WADA has published a report confirming wrongdoing by British Cycling and UKAD in connection to accusations the World Anti-Doping Code was not followed in the collection and screening of elite riders samples ©Getty Images

A report published today by the World Anti-Doping Agency (WADA) has confirmed wrongdoing by representatives from British Cycling and UK Anti-Doping (UKAD) in connection with accusations that cyclists' samples were analysed privately for the purposes of screening for a banned substance.

The report entitled Operation Echo said that in 2011 British Cycling collected samples from elite riders and screened them for nandrolone as part of a study into the potential contamination of supplements.

The report finds British Cycling did not follow rules in the World Anti-Doping Code in connection to how the samples were collected and analysed.

Operation Echo found that riders' samples were collected by British Cycling staff instead of doping control officers and were not analysed at a laboratory accredited by WADA.

The report found that samples were provided by athletes on the understanding UKAD would not know the results.

During the investigation Operation Echo found that at least one UKAD employee was aware of the study and that the samples could be collected and analysed at a non-WADA accredited laboratory.

WADA's Intelligence and Investigations Department has not issued any corrective recommendations in connection with the incidents, as those involved are no longer employed by UKAD, and the organisation has put measures in place to avoid a similar incident in future.

The director of WADA’s Intelligence and Investigations Department Gunter Younger praised the "full cooperation and transparency" of both British Cycling and UKAD during the investigation.

Operation Echo investigated further allegations against British Cycling and UKAD but found no evidence to uphold them.

The first allegation was that UKAD had released individual athletes’ Athlete Biological Passport data to British Cycling in 2016.

The second was that UKAD had allowed two athletes, who were advancing a contaminated supplements defence following adverse analytical findings, to privately test the products in question, before accepting the results of the analysis at the subsequent anti-doping hearing.

WADA praised British Cycling and UKAD for their assistance with the investigation into accusations dating back to 2011 ©Getty Images
WADA praised British Cycling and UKAD for their assistance with the investigation into accusations dating back to 2011 ©Getty Images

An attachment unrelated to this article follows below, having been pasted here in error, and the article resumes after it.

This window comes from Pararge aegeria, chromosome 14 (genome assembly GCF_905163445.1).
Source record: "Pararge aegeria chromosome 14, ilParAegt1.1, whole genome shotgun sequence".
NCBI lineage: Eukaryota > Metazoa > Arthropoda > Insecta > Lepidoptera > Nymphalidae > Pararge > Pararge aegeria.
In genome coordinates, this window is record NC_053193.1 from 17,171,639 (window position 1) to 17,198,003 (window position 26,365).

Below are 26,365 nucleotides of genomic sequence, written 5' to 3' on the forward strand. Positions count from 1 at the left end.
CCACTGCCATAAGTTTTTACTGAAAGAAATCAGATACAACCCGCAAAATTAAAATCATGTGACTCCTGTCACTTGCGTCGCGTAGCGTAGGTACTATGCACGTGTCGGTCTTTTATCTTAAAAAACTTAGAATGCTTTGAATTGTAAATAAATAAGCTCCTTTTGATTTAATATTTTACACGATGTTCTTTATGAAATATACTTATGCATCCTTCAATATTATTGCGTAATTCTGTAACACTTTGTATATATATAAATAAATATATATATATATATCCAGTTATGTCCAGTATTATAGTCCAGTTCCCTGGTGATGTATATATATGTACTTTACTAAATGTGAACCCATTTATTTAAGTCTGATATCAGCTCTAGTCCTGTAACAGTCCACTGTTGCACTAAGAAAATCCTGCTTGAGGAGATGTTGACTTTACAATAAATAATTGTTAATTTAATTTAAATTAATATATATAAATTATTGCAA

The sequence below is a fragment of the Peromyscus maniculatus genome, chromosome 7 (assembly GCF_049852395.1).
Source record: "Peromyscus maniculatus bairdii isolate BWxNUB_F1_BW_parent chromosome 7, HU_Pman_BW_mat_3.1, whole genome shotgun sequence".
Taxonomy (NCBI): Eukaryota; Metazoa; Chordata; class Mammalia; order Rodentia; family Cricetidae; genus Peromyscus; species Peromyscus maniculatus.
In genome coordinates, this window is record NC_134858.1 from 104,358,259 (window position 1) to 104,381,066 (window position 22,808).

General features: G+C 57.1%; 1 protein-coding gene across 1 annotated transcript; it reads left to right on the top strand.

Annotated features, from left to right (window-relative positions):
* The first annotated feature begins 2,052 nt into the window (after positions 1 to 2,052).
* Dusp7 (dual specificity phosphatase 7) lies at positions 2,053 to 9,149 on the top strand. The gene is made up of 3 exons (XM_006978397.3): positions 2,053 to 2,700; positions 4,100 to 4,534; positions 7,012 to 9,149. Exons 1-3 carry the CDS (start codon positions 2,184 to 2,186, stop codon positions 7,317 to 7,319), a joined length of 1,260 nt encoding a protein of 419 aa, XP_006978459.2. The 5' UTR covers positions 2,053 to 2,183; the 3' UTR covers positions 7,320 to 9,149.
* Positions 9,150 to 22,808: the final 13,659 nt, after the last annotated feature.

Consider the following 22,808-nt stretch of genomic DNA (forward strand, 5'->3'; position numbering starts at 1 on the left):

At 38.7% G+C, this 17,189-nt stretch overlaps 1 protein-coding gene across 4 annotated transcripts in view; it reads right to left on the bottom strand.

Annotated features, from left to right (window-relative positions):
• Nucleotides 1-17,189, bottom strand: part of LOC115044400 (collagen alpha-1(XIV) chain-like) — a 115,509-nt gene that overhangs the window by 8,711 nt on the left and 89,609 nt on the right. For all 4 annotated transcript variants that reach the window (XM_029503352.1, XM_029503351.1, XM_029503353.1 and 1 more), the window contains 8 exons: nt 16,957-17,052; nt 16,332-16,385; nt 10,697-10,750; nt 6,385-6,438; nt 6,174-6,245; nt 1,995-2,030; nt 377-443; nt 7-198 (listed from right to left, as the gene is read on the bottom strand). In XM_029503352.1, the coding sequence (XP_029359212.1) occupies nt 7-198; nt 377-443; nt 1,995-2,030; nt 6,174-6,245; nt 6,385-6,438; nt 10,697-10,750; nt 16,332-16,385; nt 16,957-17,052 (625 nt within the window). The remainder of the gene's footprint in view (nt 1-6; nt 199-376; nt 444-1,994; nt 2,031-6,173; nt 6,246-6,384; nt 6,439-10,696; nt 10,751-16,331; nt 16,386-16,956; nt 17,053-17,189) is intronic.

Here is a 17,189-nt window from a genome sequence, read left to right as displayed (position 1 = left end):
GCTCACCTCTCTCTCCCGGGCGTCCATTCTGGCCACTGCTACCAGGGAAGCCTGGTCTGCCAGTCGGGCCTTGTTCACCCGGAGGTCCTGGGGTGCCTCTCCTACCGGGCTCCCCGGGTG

In a statement British Cycling said: "While the member of British Cycling staff who coordinated the 2011 study with UK Anti-Doping left the organisation several years ago, WADA’s finding that this was supported by UKAD is in line with our own understanding of events and attaches no fault to British Cycling or to the riders involved in the study.

"We now look forward to assisting UKAD where we can in the audit of their decision-making processes planned by their interim chief executive Emily Robinson."

British Cycling went on to highlight changes it had made to its own processes in recent years including the appointment of Nigel Jones as its first chief medical officer earlier this year and the creation of a Clinical Governance Committee.

A UKAD spokesperson said in response to the report: "We welcome the findings of the WADA report, which makes no recommendations for UKAD to follow, and notes that all samples related to their investigation were negative.

"The report also notes that the employees involved in the 2011 events are no longer employed by UKAD, and praises UKAD’s “diligent cooperation and transparency” with WADA’s investigation team.

"WADA’s report focuses on matters from 2011 and on the involvement of one individual, who is no longer employed by UKAD. We acknowledge that these matters would not take place today.

"The report from WADA makes clear that the results of the testing carried out by British Cycling were all negative and notes the negative results from UKAD’s own extensive testing of British Cycling athletes at that time.

"We agree that anti-doping organisations should be held to the highest standards and we will fully consider the contents report, however WADA has not made any recommendations for action by UKAD."

The episode continues a turbulent year for British Cycling, whose former doctor Richard Freeman was found guilty in March of ordering testosterone, a banned substance, for an unnamed cyclist, by a Medical Practitioners Tribunal.

Earlier this year, WADA completed a report on UKAD, describing the agency as "extremely competent" and "high-functioning."